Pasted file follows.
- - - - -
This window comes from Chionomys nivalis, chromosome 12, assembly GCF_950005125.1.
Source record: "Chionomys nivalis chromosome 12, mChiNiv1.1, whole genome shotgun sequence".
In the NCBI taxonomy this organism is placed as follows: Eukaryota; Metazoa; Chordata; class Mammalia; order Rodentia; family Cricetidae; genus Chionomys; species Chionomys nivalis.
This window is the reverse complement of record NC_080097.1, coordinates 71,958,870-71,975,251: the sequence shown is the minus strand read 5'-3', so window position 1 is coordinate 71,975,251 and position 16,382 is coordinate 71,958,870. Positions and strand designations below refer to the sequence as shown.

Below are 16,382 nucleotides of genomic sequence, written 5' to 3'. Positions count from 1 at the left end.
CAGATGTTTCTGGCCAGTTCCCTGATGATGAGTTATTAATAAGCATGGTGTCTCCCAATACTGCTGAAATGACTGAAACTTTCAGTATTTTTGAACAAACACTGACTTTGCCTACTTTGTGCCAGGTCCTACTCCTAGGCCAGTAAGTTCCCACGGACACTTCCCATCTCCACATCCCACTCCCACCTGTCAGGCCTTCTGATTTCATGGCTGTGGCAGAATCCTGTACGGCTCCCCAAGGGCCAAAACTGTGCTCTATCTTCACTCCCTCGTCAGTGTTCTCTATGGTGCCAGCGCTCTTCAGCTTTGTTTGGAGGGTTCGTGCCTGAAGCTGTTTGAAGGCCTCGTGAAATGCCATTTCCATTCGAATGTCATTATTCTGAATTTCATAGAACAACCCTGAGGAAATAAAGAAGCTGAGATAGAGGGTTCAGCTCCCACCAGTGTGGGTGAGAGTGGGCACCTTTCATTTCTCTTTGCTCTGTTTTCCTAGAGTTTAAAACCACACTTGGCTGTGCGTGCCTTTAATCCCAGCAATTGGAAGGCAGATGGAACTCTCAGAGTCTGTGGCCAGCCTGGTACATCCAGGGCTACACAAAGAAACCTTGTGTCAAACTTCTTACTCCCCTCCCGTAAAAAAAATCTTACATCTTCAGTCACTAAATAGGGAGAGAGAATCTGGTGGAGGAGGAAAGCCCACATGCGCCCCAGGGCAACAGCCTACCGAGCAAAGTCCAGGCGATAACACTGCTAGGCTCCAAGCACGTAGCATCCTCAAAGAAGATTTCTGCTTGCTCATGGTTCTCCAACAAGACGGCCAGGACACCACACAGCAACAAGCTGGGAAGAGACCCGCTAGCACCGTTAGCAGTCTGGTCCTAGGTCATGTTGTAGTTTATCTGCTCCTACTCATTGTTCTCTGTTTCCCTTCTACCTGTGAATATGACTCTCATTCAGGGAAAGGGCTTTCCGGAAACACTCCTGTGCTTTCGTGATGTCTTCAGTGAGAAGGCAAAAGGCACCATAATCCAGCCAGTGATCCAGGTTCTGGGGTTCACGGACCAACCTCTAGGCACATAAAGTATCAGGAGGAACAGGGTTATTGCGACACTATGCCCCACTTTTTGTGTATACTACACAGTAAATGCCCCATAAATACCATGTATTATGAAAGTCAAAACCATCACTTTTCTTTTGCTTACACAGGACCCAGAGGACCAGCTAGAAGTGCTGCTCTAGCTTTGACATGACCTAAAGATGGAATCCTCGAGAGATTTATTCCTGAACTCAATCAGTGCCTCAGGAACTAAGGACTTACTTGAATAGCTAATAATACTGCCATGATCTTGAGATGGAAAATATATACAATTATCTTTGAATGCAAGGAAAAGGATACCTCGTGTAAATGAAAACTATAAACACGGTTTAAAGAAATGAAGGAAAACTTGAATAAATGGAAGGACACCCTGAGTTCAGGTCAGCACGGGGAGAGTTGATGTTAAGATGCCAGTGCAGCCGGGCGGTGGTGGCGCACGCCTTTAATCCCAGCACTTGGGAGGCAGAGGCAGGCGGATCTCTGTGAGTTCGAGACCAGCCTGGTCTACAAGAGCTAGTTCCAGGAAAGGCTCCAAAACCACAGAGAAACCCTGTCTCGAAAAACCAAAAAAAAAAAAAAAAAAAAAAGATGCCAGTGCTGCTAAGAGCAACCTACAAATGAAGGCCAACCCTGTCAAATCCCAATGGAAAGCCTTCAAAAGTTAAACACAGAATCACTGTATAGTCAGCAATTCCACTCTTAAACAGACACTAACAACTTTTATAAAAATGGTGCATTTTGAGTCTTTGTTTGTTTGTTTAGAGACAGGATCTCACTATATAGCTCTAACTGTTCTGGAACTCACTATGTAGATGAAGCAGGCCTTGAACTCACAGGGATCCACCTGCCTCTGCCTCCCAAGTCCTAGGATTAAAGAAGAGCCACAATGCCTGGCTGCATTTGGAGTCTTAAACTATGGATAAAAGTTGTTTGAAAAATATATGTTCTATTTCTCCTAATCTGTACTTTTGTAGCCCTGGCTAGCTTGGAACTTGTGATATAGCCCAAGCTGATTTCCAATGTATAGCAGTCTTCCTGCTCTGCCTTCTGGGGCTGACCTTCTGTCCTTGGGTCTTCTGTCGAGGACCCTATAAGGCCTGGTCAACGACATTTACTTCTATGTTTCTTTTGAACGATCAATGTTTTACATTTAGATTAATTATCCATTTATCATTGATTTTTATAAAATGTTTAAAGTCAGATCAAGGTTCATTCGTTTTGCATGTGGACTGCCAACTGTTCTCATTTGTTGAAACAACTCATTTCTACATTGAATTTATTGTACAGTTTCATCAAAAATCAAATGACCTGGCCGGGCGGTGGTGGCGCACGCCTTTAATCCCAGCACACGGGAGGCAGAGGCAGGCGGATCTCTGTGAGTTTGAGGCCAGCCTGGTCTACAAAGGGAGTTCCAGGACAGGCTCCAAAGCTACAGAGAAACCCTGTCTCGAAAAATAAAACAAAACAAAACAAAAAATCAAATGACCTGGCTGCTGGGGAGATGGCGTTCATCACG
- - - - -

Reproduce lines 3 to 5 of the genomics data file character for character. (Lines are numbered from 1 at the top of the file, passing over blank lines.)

In the NCBI taxonomy this organism is placed as follows: Eukaryota; Metazoa; Chordata; class Mammalia; order Rodentia; family Cricetidae; genus Chionomys; species Chionomys nivalis.
This window is the reverse complement of record NC_080097.1, coordinates 71,958,870-71,975,251: the sequence shown is the minus strand read 5'-3', so window position 1 is coordinate 71,975,251 and position 16,382 is coordinate 71,958,870. Positions and strand designations below refer to the sequence as shown.

Below are 16,382 nucleotides of genomic sequence, written 5' to 3'. Positions count from 1 at the left end.